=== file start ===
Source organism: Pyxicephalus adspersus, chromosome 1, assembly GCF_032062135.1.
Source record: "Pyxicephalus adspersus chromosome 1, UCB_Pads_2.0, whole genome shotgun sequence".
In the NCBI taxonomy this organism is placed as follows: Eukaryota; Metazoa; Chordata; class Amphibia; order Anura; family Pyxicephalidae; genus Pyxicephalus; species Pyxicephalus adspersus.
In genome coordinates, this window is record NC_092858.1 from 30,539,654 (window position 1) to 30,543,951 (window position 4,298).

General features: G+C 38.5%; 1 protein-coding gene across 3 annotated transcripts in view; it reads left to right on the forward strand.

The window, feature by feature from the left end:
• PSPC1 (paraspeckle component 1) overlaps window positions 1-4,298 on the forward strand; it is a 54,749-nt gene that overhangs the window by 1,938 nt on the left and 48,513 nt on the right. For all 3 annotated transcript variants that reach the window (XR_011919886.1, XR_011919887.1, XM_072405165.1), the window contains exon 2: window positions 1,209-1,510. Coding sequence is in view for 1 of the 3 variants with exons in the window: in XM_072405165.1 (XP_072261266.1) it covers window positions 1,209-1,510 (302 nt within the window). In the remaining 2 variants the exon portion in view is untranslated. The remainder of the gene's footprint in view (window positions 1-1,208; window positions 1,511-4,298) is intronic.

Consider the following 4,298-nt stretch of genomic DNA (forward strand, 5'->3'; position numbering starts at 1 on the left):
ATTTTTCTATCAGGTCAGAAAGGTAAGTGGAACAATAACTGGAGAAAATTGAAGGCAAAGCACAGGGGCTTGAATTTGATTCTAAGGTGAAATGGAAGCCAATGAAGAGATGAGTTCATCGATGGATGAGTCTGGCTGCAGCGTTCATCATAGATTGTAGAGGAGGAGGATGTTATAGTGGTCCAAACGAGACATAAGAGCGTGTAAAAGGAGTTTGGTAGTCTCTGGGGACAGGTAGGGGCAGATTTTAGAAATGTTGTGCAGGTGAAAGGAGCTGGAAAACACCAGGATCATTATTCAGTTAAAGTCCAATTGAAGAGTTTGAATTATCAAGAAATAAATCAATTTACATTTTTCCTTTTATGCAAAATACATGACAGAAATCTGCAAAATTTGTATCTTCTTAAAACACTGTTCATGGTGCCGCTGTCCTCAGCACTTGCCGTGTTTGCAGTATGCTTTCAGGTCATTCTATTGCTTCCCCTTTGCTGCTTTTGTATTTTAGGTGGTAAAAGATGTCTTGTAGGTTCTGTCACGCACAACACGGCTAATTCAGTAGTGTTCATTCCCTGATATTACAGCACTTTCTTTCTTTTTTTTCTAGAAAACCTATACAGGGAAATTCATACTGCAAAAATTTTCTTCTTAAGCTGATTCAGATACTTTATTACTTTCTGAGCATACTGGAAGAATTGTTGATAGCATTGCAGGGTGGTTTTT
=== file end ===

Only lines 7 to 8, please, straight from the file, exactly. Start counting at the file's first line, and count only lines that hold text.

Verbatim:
• PSPC1 (paraspeckle component 1) overlaps window positions 1-4,298 on the forward strand; it is a 54,749-nt gene that overhangs the window by 1,938 nt on the left and 48,513 nt on the right. For all 3 annotated transcript variants that reach the window (XR_011919886.1, XR_011919887.1, XM_072405165.1), the window contains exon 2: window positions 1,209-1,510. Coding sequence is in view for 1 of the 3 variants with exons in the window: in XM_072405165.1 (XP_072261266.1) it covers window positions 1,209-1,510 (302 nt within the window). In the remaining 2 variants the exon portion in view is untranslated. The remainder of the gene's footprint in view (window positions 1-1,208; window positions 1,511-4,298) is intronic.

Consider the following 4,298-nt stretch of genomic DNA (forward strand, 5'->3'; position numbering starts at 1 on the left):